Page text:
Barber: Adagio for Strings; Ives: Symphony No. 3, etc.
It's surprising, isn't it, how sometimes the simplistic tune can become a hit, then a classic? Take Samuel Barber's little Adagio for Strings, for instance. It started life as the slow movement of his String Quintet, and in the late 1930s he arranged it for string orchestra. It became an instant success, and it has been popular ever since; yet it is really nothing more than a single brief passage repeated several times in several different ways.
The Adagio has never sounded more beautiful than under the direction of Neville Marriner and the Academy of St. Martin-in-the-Fields, back in the days (1976) when they were still hyphenating their name and recording for Argo. This Decca Originals brings together the Academy's acclaimed album of short, twentieth-century American works, which also includes Charles Ives's Third Symphony, Aaron Copland's Quiet City, Henry Cowell's Hymn and Fuguing no. 10, and Paul Creston's A Rumour. Marriner and the Academy play them straightforwardly, incisively, without a hint of sentimentality or undue exaggeration.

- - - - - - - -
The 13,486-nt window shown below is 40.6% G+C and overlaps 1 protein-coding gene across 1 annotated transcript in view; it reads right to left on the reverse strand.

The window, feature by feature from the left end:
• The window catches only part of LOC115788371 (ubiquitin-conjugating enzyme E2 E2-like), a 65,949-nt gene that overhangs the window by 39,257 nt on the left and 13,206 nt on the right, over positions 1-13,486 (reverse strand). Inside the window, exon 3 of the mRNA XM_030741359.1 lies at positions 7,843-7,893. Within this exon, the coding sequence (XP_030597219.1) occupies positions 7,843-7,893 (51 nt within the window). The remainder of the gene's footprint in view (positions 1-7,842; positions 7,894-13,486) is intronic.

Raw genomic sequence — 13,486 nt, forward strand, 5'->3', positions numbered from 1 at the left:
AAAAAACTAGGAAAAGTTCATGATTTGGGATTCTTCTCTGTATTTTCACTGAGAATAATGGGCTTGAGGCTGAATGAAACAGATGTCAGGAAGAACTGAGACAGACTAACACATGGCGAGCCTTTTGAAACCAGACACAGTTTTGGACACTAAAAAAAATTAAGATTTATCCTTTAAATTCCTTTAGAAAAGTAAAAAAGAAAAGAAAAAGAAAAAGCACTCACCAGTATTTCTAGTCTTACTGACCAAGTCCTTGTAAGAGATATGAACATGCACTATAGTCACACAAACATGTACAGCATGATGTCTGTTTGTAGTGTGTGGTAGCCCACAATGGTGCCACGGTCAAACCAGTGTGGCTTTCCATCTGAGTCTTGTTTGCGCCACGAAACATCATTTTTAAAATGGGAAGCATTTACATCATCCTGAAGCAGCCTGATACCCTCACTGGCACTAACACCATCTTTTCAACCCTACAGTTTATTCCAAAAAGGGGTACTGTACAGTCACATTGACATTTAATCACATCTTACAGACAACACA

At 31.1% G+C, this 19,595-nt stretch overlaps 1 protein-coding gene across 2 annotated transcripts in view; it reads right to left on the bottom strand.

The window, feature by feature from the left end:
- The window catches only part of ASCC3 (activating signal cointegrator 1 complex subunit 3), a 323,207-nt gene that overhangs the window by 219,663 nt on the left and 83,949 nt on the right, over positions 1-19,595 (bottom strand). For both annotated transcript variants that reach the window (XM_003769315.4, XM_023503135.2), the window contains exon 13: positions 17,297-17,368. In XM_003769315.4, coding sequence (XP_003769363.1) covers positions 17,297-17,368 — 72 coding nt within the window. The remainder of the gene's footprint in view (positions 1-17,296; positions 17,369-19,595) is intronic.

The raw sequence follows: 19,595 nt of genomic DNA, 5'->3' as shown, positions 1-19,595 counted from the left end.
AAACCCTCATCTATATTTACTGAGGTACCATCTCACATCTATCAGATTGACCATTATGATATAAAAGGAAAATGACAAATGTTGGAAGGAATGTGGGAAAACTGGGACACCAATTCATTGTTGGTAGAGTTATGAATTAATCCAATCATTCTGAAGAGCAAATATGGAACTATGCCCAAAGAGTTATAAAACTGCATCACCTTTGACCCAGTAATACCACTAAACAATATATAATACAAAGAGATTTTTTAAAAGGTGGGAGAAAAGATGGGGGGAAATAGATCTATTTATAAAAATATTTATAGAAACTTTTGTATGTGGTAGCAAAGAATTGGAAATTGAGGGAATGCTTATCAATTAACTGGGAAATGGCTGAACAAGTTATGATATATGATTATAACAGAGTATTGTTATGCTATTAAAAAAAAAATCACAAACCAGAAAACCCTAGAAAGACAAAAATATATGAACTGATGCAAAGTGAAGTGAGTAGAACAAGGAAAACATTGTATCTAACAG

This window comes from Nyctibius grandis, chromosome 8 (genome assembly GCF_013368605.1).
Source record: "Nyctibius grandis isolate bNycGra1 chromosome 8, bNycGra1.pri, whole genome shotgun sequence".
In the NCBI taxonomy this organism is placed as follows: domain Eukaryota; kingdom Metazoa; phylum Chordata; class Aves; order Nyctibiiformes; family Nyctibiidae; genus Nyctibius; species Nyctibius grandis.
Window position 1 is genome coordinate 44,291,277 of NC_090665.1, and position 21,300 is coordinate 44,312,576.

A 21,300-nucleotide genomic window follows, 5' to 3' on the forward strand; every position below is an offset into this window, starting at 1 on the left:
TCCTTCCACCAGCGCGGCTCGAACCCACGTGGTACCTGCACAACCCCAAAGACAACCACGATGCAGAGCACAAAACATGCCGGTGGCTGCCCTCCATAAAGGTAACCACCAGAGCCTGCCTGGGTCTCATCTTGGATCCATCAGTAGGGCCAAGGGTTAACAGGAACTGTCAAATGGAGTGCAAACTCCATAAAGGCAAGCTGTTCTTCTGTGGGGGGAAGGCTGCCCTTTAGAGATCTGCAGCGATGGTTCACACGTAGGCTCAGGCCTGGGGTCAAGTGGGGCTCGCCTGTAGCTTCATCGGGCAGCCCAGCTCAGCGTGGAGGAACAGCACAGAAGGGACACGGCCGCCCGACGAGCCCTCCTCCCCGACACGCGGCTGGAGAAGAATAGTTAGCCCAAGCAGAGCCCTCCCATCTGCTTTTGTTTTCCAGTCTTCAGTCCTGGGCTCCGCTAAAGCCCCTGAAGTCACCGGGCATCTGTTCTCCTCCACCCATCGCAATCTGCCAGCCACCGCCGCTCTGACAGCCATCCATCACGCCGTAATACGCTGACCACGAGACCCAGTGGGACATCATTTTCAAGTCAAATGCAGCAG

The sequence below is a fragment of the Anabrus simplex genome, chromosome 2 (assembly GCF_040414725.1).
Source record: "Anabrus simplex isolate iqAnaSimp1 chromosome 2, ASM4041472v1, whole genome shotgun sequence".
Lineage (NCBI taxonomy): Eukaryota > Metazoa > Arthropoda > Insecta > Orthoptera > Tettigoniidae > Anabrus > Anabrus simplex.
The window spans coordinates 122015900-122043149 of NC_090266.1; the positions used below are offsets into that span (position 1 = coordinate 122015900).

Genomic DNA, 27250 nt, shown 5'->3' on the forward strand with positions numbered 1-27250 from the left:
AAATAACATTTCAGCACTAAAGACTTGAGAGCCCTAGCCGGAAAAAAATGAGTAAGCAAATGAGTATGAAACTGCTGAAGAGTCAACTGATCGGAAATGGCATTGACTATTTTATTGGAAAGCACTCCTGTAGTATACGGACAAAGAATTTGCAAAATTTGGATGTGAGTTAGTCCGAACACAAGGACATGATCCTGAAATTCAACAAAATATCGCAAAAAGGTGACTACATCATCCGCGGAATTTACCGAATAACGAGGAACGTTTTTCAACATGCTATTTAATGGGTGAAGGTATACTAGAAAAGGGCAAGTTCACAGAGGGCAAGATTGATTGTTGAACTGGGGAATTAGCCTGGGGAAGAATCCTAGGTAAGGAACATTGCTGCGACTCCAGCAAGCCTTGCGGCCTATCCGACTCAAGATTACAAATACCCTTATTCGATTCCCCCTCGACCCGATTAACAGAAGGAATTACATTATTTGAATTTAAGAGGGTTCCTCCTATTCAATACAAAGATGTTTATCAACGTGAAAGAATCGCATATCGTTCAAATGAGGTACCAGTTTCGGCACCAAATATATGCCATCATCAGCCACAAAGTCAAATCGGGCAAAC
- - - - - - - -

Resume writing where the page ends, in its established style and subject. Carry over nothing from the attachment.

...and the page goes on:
The Decca engineers remastered the collection in 96kHz/24-bit sound, which brings out all the detail and warmth of the music and the music making. There is a very slight edge to the upper midrange, common to many Decca recordings of the day, but it is quite faint and should not present an issue for most listeners.
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|Article Type:||Sound recording review|
|Date:||Nov 1, 2007|
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